About jewels and paintings.’ A dual exhibition by Anne Zellien & Dirk Vander Eecken.

Anne Zellien and Dirk Vander Eecken first got to know each other in 1975, when they started their respective courses Jewellery Design and Printmaking at the Royal Academy of Fine Arts in Antwerp. A year and a half ago they ran into each other again and they have been together since.

The idea for an unusual interdisciplinary dual exhibition, an encounter and dialogue between painting and jewellery, took shape during various discussions in COVID-19 times. Both artists have curious minds, are eager to respond to coincidence and take on challenges.

Anne finds inspiration in her surroundings; in literature, films, historic jewellery, conversations and people she meets. Everything that fascinates her in one way or another finds its way into her work. For this dual exhibition she is creating a new men’s collection, inspired by Dirk’s earlier graphic work and his current painterly colour palette.

Dirk’s recent work has its origins in a collaboration that took place between 2004 and 2008 with the research centre E.M.A.T. (Department of Physics, University of Antwerp) led by Prof. Staf Van Tendeloo. The research centre examines materials by using an electron microscope. Images derived from this are showing similarities with Dirk’s visual work. Thanks to this research, Dirk was in 2008 the first one in Flanders to obtain a PhD in arts.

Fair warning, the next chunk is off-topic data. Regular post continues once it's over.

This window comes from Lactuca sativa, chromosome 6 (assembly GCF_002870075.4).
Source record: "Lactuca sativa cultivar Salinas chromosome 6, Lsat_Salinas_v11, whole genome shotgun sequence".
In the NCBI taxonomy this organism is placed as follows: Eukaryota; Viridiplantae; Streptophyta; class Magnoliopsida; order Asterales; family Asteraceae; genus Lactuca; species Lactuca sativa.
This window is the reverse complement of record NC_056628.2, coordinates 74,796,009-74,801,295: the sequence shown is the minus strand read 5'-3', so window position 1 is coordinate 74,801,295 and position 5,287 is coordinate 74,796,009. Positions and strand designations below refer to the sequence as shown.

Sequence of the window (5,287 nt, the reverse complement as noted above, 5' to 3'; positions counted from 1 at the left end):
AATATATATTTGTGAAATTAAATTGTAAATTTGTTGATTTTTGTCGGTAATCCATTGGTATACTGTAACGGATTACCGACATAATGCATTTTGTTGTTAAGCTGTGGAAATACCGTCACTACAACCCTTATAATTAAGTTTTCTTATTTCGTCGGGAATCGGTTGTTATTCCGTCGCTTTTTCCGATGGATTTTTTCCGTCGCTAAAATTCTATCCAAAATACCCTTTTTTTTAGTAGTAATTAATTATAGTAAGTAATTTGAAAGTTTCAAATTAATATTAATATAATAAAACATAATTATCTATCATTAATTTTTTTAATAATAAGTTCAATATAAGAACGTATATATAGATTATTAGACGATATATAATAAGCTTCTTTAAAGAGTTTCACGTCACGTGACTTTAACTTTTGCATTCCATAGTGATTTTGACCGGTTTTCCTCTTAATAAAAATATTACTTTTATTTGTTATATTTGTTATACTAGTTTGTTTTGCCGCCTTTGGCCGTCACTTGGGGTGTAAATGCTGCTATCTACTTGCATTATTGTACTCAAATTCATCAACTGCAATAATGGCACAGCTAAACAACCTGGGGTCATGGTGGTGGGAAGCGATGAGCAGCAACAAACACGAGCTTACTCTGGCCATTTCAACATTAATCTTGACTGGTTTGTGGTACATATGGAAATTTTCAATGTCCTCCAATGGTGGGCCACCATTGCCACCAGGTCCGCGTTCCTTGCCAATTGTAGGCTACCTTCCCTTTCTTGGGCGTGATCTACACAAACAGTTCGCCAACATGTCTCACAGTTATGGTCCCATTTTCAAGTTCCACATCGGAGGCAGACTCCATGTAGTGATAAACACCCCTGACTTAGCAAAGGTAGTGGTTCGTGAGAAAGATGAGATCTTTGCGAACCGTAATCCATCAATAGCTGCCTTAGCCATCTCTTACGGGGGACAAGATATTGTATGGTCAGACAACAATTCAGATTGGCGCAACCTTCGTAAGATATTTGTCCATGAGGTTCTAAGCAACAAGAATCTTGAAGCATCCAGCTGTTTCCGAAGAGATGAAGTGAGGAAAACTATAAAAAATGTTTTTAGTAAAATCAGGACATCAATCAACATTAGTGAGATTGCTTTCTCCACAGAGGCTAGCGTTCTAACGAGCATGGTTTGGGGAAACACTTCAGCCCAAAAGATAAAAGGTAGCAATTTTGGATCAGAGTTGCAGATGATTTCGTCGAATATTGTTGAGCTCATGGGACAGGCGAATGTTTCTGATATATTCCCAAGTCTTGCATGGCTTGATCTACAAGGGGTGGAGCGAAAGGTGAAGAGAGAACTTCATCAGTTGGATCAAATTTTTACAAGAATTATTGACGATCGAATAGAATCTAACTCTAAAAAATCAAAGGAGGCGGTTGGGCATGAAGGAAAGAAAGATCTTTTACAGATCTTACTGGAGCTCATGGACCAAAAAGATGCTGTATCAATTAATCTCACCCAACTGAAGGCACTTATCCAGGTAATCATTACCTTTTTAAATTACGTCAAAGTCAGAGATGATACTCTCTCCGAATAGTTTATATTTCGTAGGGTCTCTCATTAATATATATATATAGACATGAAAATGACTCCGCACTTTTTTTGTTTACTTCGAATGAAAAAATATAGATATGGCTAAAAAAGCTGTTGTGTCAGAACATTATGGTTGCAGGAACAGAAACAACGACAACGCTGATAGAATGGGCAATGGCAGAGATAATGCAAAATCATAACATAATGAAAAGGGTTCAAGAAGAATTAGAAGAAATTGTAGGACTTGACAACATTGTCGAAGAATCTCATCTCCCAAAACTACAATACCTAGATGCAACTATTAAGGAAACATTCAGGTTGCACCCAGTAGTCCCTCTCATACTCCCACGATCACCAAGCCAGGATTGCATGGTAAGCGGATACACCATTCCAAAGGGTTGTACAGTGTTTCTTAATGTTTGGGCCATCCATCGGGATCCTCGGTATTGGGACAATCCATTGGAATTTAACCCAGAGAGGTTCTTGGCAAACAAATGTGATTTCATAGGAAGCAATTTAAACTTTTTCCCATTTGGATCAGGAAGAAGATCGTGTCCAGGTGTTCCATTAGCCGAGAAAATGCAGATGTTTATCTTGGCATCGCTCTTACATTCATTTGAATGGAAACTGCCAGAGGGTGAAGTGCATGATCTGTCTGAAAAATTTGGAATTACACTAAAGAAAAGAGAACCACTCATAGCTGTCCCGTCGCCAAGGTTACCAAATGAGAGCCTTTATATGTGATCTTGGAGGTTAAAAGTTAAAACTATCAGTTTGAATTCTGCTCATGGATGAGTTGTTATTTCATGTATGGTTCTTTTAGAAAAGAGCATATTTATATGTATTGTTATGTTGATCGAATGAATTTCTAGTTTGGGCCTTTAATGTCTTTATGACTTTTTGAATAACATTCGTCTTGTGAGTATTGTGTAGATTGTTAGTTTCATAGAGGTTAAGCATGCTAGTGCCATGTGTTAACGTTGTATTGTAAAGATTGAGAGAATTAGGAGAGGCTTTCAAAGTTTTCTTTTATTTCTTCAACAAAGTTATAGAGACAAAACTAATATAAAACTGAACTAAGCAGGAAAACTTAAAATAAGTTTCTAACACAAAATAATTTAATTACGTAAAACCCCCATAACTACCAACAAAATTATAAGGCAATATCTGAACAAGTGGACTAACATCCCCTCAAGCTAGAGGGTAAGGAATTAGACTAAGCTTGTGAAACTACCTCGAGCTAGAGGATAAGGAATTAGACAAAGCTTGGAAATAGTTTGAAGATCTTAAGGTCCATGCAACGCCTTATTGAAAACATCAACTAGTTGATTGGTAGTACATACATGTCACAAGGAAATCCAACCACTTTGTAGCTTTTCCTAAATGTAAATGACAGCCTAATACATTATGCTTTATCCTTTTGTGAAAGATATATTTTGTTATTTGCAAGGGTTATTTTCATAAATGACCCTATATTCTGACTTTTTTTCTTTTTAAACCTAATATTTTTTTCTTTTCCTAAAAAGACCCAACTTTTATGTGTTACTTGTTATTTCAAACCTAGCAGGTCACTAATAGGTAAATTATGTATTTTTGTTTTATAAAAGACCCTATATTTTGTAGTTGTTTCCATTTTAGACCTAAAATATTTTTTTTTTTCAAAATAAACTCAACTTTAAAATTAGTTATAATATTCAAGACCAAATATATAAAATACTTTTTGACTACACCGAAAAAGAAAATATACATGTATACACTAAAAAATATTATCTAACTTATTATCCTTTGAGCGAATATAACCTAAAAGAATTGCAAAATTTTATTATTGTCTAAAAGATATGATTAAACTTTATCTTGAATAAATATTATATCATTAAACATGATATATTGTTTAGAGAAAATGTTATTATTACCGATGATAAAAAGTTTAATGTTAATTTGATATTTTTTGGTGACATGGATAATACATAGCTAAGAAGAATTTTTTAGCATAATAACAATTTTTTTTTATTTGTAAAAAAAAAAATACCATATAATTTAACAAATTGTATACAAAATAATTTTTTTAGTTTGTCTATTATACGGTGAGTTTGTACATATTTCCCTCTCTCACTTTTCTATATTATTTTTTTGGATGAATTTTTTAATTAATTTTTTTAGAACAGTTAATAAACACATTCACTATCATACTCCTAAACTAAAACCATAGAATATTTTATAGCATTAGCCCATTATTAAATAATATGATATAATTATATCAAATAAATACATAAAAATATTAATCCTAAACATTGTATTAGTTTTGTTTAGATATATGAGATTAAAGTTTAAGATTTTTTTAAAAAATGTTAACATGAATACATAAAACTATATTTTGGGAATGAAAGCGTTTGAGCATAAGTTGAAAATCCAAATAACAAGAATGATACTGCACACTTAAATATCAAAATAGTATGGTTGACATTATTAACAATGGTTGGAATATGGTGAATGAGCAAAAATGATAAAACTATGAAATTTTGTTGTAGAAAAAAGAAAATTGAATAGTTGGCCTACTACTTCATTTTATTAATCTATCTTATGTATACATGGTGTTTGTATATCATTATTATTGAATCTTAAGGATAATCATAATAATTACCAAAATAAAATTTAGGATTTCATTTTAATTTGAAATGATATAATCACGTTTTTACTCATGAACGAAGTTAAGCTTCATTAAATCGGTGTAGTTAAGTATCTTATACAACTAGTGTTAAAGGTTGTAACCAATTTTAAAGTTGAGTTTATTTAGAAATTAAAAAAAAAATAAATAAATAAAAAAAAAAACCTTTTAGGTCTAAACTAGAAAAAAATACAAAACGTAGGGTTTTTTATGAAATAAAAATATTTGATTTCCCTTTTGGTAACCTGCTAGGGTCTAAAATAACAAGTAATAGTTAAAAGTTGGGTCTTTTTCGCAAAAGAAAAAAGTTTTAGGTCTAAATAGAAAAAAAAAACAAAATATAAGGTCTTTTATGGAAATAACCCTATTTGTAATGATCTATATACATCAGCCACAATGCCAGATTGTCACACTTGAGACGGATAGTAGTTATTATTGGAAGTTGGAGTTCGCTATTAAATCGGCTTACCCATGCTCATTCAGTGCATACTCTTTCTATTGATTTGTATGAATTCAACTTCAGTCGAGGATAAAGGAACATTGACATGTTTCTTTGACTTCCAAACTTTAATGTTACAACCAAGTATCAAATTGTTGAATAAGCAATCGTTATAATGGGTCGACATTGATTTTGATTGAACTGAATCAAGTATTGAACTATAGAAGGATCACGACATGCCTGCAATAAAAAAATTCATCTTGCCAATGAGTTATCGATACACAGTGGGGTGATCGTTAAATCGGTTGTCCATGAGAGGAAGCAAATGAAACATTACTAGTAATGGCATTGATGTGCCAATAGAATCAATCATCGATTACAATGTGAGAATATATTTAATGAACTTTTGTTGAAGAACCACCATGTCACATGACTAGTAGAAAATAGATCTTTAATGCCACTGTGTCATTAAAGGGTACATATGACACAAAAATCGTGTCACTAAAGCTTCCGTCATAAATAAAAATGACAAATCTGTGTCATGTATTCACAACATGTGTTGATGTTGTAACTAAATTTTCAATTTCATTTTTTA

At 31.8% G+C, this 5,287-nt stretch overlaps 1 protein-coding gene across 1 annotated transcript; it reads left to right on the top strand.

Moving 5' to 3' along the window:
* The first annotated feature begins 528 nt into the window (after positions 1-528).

Dirk’s way of working allows for coincidence and imperfection. Success and failure play an indisputable – and highly casual – role in his approach. Since 2008, his work has evolved from a minimalist structure to a more layered lyrical abstraction. His research further resulted in reflections on materials such as diamond, gold and silver, which in turn translates in points of contact with Anne’s work.

The jewels by Anne Zellien and the paintings by Dirk Vander Eecken are joined in a play of similarities and differences. Both oeuvres reflect each other’s splendour, material studies, colours and layers. At the same time there is an important scale contrast between the two art practices. As such, the works form a complementary narrative, each with their authentic and unique strength.